Why do you write, I am often asked. I too have pondered over this question quite a bit. Why does a writer write? Is it for earning his livelihood? Of course not. How many writers can make a living out of writing, especially in India? I think you can count them on your fingers. If I had to live on my writing I would have starved by now and this I think holds true for most writers.
Does a writer write to make money? Here too the answer is an emphatic no. Money may be a welcome corollary to writing but it can never be the main objective. Even if a writer is na've enough and makes earning money his sole aim, he will fall flat on his face sooner than later. Except for the lucky(?) few like the Roys, Seths and Jhas how many writers actually end up making big money.
Does a writer write for fame? Hardly. How many writers are able to seduce the elusive lady we call fame? Just a handful. For the rest it is a seemingly endless tryst with anonymity.
If it is not for a living, for money or for fame, why the hell does a writer write? I think because he has to. And the compulsion is not from without, it is from within. Even if he doesn't get money, or name or fame he will write. Even if people think it's a waste of time, even if his wife thinks he is a wastrel and his mother in law is sure he is insane, he will write. Even if he is starved of praise, his waste paper basket is full of rejection slips, and his friends think he is unreadable, he will write. Even if the world regards him as a failure and his writing as escapism he will write.
Here these immortal words of the celebrated writer George Orwell come to my mind, "All writers are vain, selfish and lazy, and at the very bottom of their motives lies a mystery. Writing a book is a long, exhausting struggle, like a long bout of some powerful illness. One would never undertake such a thing if one were not driven by some demon whom one can neither resist nor understand."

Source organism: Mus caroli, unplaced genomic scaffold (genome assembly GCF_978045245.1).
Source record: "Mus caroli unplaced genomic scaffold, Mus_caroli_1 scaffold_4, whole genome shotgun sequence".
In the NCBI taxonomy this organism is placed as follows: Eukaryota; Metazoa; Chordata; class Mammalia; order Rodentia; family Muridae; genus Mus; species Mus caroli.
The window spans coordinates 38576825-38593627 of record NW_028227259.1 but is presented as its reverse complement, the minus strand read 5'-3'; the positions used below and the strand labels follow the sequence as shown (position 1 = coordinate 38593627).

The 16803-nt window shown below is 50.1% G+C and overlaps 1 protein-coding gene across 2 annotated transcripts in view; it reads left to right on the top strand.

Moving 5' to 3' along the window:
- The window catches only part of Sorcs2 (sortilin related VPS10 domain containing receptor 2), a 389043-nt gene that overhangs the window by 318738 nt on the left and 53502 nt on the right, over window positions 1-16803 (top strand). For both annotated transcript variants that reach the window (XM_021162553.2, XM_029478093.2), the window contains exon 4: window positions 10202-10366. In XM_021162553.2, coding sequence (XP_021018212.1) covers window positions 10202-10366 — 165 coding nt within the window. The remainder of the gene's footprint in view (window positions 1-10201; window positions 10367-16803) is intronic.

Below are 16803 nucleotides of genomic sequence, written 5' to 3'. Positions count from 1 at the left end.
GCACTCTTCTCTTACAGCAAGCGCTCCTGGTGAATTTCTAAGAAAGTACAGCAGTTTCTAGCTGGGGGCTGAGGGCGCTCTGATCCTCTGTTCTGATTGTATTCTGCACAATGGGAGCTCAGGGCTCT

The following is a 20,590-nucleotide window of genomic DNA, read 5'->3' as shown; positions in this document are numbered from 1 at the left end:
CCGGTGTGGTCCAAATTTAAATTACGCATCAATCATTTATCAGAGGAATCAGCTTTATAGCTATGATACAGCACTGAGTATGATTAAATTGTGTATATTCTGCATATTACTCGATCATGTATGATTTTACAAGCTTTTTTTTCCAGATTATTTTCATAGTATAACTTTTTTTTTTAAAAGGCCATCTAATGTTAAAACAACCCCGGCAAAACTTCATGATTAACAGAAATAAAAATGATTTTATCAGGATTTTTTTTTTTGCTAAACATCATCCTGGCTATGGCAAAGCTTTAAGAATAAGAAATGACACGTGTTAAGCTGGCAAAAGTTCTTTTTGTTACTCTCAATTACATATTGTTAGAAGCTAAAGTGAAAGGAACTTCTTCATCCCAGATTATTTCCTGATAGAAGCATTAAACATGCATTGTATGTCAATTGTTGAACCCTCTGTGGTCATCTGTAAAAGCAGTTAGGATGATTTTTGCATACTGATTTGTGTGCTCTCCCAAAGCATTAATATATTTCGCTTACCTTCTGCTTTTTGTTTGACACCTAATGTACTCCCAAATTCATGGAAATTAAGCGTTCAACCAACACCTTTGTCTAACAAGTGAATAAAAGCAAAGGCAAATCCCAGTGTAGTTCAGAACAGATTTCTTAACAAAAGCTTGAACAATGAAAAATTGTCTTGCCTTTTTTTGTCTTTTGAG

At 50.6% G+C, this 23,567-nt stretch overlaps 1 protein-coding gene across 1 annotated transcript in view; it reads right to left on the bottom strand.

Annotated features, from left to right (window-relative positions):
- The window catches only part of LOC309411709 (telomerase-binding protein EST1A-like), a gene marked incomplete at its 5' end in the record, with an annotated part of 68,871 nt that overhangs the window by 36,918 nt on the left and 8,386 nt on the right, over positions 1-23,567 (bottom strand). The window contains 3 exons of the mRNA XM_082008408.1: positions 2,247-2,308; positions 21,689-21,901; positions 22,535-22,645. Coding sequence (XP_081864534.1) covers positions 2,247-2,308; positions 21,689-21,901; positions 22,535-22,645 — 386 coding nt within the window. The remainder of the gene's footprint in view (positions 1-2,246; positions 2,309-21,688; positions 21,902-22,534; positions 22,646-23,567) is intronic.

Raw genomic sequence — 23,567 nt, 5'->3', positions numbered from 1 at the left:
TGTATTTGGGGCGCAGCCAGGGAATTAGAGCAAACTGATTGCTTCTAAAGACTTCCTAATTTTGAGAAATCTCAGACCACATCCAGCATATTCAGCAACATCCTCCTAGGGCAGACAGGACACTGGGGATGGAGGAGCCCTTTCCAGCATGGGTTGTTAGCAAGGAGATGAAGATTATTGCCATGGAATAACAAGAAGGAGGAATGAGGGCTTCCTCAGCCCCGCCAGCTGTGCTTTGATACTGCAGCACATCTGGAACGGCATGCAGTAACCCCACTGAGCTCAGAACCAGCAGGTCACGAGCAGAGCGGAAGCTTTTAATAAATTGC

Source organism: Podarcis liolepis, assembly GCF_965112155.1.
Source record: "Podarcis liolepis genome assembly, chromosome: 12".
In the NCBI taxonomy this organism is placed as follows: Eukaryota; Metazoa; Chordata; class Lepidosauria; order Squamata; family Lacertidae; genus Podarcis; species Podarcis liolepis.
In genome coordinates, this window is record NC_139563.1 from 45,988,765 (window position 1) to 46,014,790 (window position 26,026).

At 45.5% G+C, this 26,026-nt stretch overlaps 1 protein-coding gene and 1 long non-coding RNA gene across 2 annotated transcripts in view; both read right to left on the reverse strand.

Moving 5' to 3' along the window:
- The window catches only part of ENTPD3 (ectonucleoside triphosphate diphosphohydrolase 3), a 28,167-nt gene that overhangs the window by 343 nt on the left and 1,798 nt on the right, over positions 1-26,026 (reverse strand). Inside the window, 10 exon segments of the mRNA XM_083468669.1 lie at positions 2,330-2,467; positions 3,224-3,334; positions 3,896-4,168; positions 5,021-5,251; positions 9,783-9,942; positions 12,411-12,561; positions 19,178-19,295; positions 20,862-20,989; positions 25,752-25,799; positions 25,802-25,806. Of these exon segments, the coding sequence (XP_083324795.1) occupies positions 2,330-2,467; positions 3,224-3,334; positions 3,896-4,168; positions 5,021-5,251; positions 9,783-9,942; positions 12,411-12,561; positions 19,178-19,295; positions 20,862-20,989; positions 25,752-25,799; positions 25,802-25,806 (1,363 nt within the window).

I remember when we were young the society had a lot of respect for writers. They were treated with awe, respect and looked at with wonderment. Today if the writer does not have a foreign publisher and is not making more money on one book than R.K.Narayan made in his life time, he doesn't get a second look. Even if he gets one, it is more a look of commiseration than admiration. "He is a writer," you can hear people mumble. It is almost as if they were saying, "Poor fellow, he suffers from flatulence."
Many people think writing is fun or it is easy. All they see the writer doing is scribbling in his notebook or hammering away at the key board and more often than not staring out of the window or into space. They don't realize that for a writer there are no holidays. 24 hours a day, seven days a week and 365 days a year, it is work, backbreaking, gut wrenching, soul stirring work. Red Smith hammers home this point when he says, "There is nothing to writing; all you do is sit down at a typewriter and open a vein." Gene Fowler put its even better, "Writing is easy; all you do is sit staring at a blank sheet of paper until little drops of blood form on your forehead."
My fellow writers if my words have left you feeling a trifle depressed and desolate, cheer up. Even if the world doesn't acknowledge you now, one day it will. Your words will live far longer than you. As Bud Gardner writes, "When you speak, your words echo only across the room or down the hall. But when you write, your words echo down the ages."
And finally let me end with these lovely words of Doris Lessing which pep me up whenever I am feeling down and out:
"And it does not harm to repeat, as often as you can, "Without me the literary industry would not exist; the publishers, the agents, the sub-agents, the accountants, the libel lawyers, the department of literature, the professors, the theses, the books of criticism, the reviewers, the book pages - all this vast and proliferating edifice is because of this small, patronized, put down and underpaid person."